Homily for 22nd Sunday year C Ordinary time 2013
When I was still a seminarian in the Philippines I was assigned in my home parish one Holy week to help out in the Holy week activities. One of my jobs was to be a crowd controller for people wanting to go to confession . For some reasons, many still think that if they went to confession during holy week, their sins would surely be forgiven. So when I went to the Church one particular morning I saw this long queue of people waiting for the priest to hear their confession. Because of the number of people, the parish priest then organized a numbering system, just like Vicroads, in order to be fair for everyone. So they have to wait for their turn to come. While waiting, I chatted with some of them and I learned that some of them had left their homes and villages as early as 6 o’clock just to get to the church earlier and to get to confession sooner. But then I noticed that there was a bit of a commotion near the front of the line. Apparently, there were two ladies who came much later than the others and wanted to butt into the queue. Some of those who came earlier had told them to go to the end of the line but they insisted to cut into the queue. I told them: ‘You should include in your confession today that you butt into the line. If I were the priest, I would give you as a penance to go to the end of the line and start again. It’s unfair for these people you know. They have been here almost three hours now, waiting, then you came in just now and wanting to push yourself first.’ I could sense they were a bit embarrassed when I reprimanded them. So to save face, one of them said to me: ‘If you want to go to confession too, you can go before me.’ I said: ‘No, I’m not going to confession. I’m the crowd controller here. So please off you go to the end of the queue, if not I’ll tell the priest about you.’ They went to the end of the line, much to the relief of many who were there earlier than they were.
This particular experience remained in me because this just reveals a typical human attitude to get the best spot and to be the first in everything even if it involves stamping on and disrespecting the dignity of others. It got me.
The same sort of attitude was shown before Jesus as we have heard in our gospel today. Some of the guests wore their pride so much by trying to get the best seats in the dining hall. But Jesus had to remind them, their attitude is not worthy of the kingdom of God. In a way, he is urging his listeners and us now to humble ourselves. Humility is one of the essential attitudes we need to cultivate and practice now to get a spot in the feast of the kingdom of God. It is very important for us to be humble. In fact, St Augustine would even call it the foundation of all other virtues. He wrote: ‘Humility is the foundation of all the other virtues hence, in the soul in which this virtue does not exist there cannot be any other virtue except in mere appearance.’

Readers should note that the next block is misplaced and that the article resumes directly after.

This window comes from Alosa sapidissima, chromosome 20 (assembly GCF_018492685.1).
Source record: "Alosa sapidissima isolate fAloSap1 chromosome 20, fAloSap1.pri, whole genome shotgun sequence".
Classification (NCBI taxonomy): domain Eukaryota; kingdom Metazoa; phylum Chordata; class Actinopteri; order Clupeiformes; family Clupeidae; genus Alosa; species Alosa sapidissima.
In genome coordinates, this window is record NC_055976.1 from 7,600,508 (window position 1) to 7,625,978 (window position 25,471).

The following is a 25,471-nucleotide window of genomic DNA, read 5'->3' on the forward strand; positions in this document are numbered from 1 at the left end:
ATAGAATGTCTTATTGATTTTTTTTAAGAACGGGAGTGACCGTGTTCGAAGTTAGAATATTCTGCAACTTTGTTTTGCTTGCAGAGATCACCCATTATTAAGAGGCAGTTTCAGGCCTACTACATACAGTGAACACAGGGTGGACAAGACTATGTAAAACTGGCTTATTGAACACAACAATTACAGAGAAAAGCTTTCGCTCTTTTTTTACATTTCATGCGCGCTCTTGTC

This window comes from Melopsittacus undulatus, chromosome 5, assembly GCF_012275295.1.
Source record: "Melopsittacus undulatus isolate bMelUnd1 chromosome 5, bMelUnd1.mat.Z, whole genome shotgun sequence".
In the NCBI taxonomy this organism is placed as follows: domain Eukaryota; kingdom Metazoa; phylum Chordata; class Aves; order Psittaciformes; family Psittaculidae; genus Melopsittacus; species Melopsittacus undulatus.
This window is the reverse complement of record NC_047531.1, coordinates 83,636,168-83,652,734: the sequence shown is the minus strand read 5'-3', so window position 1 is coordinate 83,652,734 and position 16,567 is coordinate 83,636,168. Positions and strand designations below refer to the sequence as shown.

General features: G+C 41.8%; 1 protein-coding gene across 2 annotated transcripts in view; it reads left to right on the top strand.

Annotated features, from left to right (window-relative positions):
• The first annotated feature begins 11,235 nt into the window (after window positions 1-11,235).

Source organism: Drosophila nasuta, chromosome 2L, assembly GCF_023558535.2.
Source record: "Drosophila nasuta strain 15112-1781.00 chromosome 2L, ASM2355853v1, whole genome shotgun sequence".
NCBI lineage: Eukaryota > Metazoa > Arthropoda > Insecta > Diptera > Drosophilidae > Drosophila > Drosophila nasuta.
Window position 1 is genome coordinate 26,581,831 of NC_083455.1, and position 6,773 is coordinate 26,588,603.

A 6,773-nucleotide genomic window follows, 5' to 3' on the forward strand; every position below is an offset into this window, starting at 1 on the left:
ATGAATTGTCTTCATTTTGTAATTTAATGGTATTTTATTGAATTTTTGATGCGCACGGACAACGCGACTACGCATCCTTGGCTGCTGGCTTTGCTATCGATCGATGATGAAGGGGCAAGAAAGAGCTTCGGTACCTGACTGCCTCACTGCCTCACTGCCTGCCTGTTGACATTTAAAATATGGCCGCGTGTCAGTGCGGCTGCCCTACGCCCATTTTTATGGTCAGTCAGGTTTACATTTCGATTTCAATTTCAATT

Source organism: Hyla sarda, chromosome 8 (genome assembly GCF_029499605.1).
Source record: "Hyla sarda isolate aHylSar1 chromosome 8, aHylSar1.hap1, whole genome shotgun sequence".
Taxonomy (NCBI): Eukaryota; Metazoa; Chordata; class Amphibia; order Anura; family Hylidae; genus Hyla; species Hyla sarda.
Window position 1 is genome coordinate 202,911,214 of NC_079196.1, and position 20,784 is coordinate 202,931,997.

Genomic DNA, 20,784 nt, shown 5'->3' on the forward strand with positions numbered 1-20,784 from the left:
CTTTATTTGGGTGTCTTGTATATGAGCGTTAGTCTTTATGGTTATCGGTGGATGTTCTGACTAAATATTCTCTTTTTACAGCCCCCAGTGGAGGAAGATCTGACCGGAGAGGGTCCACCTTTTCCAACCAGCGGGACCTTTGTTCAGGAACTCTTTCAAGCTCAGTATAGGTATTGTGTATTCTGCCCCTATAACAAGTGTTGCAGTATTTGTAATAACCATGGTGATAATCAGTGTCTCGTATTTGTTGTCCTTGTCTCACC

Humility derives from the latin word ‘humus’, i.e. ground, soil or dirt. When we are called to be humble this means we are touch base, to put our feet on the ground, that is to keep in touch with our humanity. To be humble is easier said than done. We can always think of many ways to be humble. For the sake of today, we reflect on three ways to be humble.
One important way and perhaps the first way is to learn from the humility of God in Jesus Christ. He said: ‘Learn from me, for I am gentle and humble in heart.’(Mt 11: 29) If he only said this we can choose not to listen to him. But because he has shown this in his life, then we as his followers, we who call ourselves ‘Christians’ are to learn from him. His humility was such according to St Paul in his letter to the Corinthians, “that though he was rich, yet for your sake he became poor, so that you through his poverty might become rich.” (2 Cor 8:9). He committed no sin but he took all punishment for our sins. He is the way, so He came down to show us the way. He took the humiliating punishment of the cross for our sake, and because of that he has changed the meaning of the cross and our sufferings. In his humility, he changed the direction and the meaning of our life.